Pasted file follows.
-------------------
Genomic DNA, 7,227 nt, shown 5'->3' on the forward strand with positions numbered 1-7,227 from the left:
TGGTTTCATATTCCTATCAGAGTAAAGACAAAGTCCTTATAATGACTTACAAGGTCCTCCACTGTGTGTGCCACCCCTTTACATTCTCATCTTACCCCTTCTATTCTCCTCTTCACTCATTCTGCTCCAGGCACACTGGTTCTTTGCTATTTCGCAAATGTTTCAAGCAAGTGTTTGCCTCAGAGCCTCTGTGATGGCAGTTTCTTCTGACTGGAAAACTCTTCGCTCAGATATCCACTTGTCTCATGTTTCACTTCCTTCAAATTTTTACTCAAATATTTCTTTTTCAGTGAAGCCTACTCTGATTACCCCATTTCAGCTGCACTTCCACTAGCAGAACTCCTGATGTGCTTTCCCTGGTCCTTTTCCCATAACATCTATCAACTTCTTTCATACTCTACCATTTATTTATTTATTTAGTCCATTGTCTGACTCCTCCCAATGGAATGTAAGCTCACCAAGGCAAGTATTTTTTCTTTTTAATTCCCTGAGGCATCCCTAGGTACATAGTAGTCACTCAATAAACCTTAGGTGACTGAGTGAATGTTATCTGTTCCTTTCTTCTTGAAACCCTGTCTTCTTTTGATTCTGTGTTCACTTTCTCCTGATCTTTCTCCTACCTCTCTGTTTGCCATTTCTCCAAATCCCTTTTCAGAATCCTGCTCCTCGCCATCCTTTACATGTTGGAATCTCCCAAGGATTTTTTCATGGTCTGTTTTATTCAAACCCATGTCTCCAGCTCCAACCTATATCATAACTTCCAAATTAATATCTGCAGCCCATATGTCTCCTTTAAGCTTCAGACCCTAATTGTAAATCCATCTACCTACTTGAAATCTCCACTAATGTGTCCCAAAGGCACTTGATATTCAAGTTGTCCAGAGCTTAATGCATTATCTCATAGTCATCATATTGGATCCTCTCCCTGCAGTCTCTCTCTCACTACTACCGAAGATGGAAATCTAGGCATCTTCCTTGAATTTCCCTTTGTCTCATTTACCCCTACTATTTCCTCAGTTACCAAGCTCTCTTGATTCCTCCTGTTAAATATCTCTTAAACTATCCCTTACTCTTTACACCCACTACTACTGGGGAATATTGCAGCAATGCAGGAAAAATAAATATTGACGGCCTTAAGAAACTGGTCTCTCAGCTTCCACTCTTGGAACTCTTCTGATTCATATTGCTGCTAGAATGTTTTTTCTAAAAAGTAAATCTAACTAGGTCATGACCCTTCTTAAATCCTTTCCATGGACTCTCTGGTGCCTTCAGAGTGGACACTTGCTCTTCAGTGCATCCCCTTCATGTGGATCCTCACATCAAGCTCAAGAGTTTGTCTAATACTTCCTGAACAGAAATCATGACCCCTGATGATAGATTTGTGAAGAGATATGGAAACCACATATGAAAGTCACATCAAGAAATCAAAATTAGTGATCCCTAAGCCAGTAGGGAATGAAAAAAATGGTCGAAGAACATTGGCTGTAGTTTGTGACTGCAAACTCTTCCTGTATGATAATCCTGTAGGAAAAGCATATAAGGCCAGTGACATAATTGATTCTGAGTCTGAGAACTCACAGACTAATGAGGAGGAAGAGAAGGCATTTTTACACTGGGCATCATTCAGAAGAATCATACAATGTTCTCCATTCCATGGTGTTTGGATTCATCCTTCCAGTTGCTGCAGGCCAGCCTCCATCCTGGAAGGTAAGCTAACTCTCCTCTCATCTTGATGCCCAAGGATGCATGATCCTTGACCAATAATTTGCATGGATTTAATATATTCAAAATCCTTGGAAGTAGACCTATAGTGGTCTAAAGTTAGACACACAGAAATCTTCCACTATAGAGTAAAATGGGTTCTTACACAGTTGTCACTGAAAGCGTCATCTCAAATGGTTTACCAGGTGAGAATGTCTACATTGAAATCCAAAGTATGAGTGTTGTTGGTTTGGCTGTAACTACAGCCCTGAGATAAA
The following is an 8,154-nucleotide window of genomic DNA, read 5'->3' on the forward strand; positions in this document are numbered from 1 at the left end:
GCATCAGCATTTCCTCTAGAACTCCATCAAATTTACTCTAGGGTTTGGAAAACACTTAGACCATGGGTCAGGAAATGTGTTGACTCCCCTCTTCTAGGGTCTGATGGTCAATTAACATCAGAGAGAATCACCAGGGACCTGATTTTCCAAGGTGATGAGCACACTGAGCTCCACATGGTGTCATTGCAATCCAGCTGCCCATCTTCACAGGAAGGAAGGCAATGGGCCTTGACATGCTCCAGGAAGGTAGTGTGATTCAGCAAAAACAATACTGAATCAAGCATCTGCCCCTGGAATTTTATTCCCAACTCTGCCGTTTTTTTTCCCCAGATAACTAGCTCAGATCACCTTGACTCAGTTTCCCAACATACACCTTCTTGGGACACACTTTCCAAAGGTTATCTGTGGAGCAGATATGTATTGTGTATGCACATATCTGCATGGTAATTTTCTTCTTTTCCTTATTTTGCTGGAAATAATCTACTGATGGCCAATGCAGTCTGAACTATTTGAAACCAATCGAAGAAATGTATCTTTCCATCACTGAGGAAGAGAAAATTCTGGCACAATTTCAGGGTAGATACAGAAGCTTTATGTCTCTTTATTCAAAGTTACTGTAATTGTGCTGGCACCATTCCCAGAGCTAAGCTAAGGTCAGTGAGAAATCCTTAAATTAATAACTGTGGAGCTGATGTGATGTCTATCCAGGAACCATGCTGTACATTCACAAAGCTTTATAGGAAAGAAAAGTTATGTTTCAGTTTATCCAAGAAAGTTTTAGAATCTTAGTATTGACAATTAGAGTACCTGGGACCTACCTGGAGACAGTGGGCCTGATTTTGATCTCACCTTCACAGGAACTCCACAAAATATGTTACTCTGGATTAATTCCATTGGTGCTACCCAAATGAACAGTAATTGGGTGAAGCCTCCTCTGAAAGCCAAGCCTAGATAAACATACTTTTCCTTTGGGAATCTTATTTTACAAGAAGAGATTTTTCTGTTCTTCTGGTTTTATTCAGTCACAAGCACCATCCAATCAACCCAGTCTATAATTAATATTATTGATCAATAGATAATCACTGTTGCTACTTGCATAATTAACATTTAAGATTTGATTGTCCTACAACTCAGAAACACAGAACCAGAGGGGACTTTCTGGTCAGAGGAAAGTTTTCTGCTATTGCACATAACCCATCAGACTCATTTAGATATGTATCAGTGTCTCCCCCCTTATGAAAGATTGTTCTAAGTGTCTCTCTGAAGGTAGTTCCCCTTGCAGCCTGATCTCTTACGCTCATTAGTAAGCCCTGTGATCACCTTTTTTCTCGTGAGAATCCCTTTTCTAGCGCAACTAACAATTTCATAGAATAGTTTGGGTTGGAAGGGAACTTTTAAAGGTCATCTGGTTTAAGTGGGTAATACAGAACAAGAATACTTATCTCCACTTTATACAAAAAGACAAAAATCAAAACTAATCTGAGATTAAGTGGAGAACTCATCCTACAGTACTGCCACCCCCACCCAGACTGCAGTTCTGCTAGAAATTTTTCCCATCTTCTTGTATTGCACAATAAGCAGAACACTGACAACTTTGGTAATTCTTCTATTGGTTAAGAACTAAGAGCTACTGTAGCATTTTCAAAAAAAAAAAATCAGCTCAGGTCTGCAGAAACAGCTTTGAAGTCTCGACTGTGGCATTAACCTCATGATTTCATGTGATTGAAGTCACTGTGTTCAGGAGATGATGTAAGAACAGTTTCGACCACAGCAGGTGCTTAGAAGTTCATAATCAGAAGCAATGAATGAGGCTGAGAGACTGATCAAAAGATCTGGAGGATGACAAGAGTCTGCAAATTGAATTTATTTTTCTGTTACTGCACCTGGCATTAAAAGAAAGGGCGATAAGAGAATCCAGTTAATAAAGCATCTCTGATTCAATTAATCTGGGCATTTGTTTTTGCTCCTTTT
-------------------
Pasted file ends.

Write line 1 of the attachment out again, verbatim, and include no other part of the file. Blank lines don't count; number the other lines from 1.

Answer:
Genomic DNA, 7,227 nt, shown 5'->3' on the forward strand with positions numbered 1-7,227 from the left: